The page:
Monday 1 August 2016

The future is past

I went to the cinema at the weekend, to see the new Star Trek film, as much out of habit as anything else (although subliminal nostalgia was also in the mix, hardly surprising when even the film poster, left, is an homage to the original crew's first big-screen outing). The new film's alright - good, not great, entertaining without being award-winning. As I sat there, sipping my Pepsi Max (bought from the village shop beforehand - I'm not made of money, after all), a few things struck me.

First off, I think the Star Trek franchise is living on borrowed time. As good as these rebooted films are (and all three have been solid), and as undoubtedly wise a move as going back to Kirk et al has been (because, let's be honest, that's what everyone really wants, however many spin-offs and other crews there have been), I don't think the franchise is winning new fans. Specifically, I don't think it is winning the hearts and minds of kids, certainly not in the same way the Star Wars franchise continues to. I'm going to be generous and say there was no-one under the age of 25 in the cinema as I sat down to watch Star Trek Beyond. Truth is, there were only one or two under 30. Most of the audience looked like long-term fans, men (mostly) of a certain age, and their perhaps long-suffering/tolerant partners. There would be a raft of teens and younger in a Star Wars film, making the next generation of fans-for-life. I don't think this is happening with Star Trek, to the extent that the law of diminishing returns probably starts to kick in now. What Kirk, Spock and McCoy really need is a Lego tie-in... but sadly it seems that is a non-starter.

Secondly... well, after my first thought, it occurred to me that some of the more hardcore Trek and Star Wars fans might be upset by me referring to their sacred texts as franchises. Now don't get me wrong, I like both, especially classic Trek, but really they are both just franchises. They're not ways of life. I'm sorry if you feel otherwise, to the extent that my comments offend. They're not meant to.

And finally, I sat through a lot of trailers, most of which left me wondering where the new ideas are. Sky Atlantic's new TV version of Westworld is coming, apparently, despite the fact that it would be difficult indeed to improve in any way on the original 70s film. A remake of The Magnificent Seven is also on its way. Now I know the Yul Brynner version was, itself, a remake of The Seven Samurai but at least that changed/updated the setting. The imminent version is just another Western - I am already not bothered, preferring Brynner, McQueen, Bronson, Coburn, Vaughan, Wallach and Dexter, much as I like Denzel Washington and Ethan Hawke. For God's sake, the new version has Vinnie Jones in - reason enough to stick with the original. And then there was a trailer for a new Jason Statham movie that appears to be an unnecessary sequel to an unnecessary remake - if you want to watch a film about an intelligent assassin for hire called The Mechanic, seek out Charles Bronson's original. It's excellent, in a way I struggle to imagine the Statham-powered version being. Oh, and then there was another trailer for another remake, this time for Ben Hur, of all things! As if that hadn't been "done" enough in the first place. I wish I was making this up.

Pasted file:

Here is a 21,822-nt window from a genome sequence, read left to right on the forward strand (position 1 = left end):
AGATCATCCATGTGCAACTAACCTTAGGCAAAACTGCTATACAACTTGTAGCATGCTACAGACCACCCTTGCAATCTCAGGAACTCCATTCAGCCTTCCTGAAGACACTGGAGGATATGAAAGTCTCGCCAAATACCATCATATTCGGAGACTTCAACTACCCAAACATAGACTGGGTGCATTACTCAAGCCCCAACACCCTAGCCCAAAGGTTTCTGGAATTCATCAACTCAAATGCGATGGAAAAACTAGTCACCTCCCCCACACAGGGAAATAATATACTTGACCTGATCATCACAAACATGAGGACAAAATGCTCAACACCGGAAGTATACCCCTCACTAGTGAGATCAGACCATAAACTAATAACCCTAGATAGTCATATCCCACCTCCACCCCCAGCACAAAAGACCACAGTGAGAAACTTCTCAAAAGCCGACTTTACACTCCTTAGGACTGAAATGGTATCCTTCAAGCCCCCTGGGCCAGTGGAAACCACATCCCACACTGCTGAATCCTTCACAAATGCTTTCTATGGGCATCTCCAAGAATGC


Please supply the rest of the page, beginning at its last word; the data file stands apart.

So... remake, reboot, re-imagining, rehash... where, oh where, are the new ideas?

Maybe I should take a scriptwriting course. In the meantime, let's watch a bit of what one YouTube commenter calls "the closest Bronson ever came to making an art house flick".


  1. I didn't like the new Trek film, but I didn't dislike it as much as the last one. The first one was all right, at least it had a story and some form of character progression.

    I was discussing this elsewhere. Like you, I'm only really a fan of Kirk era Trek, and like you I think the remake cast do a good job with these characters. The problem is that they've tried to make Trek into Star Wars: big bums-on-seats action films... when, at its best, Trek was never about action. It was about discovery and proper science fiction ideas and metaphor and a little bit of soap opera. None of which is going to fill the multiplex on a summer's afternoon, but that's why it should have stuck to TV. Such things are much more acceptable to TV audiences. (Even the best of the original Shatner Trek movies were more plot and character than explosions... although perhaps that's why, even 20 years ago, they never really set the box office alight.)

    I hold out faint hope for the new TV show. No, it's not the original gang, but it does have Nathan Fillion, who's as close to Shatner as we can possibly get these days (with a little Harrison Ford thrown in). Perhaps it will boldly go where the movies just can't anymore...

    1. You're bang on, Rol. There were times watching Beyond when the action was so fast-paced and close-up, I literally had difficulty taking in what was happening. I also agree that the last reboot film is the weakest of the three, despite Cumberbatch making a decent villain - I think they were too much in awe/deference to the source material. Simon Pegg's script for this one is much better - referential, not deferential.

      You're also right, I think, about Trek being better suited to television - look at the best movies: II, VI, maybe IV - all essentially stories that, with a bit more editing and a bit less bombast, could fit in 60 minutes (as long as you didn't have to contend with adverts). Of course, the other thing II, IV and VI had in common was Nicholas Meyer, so it's good to see him involved in the new series, even if only as a consultant.

      I thought the Nathan Fillion thing was still at the rumour stage, I didn't know he had been confirmed.

    2. It better not be just a rumour!